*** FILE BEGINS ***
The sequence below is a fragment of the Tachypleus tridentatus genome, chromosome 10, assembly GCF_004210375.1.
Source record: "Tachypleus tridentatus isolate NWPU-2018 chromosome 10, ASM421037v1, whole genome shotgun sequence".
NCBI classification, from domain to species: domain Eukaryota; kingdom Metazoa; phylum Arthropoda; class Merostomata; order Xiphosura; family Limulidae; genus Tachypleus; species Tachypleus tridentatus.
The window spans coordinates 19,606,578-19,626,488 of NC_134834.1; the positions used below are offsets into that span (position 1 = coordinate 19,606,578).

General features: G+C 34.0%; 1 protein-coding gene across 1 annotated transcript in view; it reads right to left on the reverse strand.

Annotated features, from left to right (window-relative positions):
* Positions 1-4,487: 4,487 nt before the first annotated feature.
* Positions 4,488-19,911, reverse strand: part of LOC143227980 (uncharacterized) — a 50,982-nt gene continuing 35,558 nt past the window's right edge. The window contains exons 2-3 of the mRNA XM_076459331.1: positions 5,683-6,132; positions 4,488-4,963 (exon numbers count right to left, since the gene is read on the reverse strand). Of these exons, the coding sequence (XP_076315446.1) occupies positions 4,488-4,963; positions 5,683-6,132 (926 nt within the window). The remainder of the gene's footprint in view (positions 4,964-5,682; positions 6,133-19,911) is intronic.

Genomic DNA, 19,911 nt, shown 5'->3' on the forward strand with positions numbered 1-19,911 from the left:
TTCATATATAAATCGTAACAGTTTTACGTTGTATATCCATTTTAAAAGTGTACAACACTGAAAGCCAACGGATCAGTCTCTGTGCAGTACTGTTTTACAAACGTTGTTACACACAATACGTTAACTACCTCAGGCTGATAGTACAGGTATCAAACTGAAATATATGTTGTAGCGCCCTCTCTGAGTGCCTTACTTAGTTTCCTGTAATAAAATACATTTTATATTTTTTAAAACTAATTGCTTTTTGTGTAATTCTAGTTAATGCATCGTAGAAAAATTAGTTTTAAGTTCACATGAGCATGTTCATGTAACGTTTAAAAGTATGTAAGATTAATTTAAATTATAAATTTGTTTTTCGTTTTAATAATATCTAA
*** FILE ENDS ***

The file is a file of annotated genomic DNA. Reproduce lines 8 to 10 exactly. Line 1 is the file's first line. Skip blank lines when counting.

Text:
* Positions 4,488-19,911, reverse strand: part of LOC143227980 (uncharacterized) — a 50,982-nt gene continuing 35,558 nt past the window's right edge. The window contains exons 2-3 of the mRNA XM_076459331.1: positions 5,683-6,132; positions 4,488-4,963 (exon numbers count right to left, since the gene is read on the reverse strand). Of these exons, the coding sequence (XP_076315446.1) occupies positions 4,488-4,963; positions 5,683-6,132 (926 nt within the window). The remainder of the gene's footprint in view (positions 4,964-5,682; positions 6,133-19,911) is intronic.

Genomic DNA, 19,911 nt, shown 5'->3' on the forward strand with positions numbered 1-19,911 from the left:
TTCATATATAAATCGTAACAGTTTTACGTTGTATATCCATTTTAAAAGTGTACAACACTGAAAGCCAACGGATCAGTCTCTGTGCAGTACTGTTTTACAAACGTTGTTACACACAATACGTTAACTACCTCAGGCTGATAGTACAGGTATCAAACTGAAATATATGTTGTAGCGCCCTCTCTGAGTGCCTTACTTAGTTTCCTGTAATAAAATACATTTTATATTTTTTAAAACTAATTGCTTTTTGTGTAATTCTAGTTAATGCATCGTAGAAAAATTAGTTTTAAGTTCACATGAGCATGTTCATGTAACGTTTAAAAGTATGTAAGATTAATTTAAATTATAAATTTGTTTTTCGTTTTAATAATATCTAA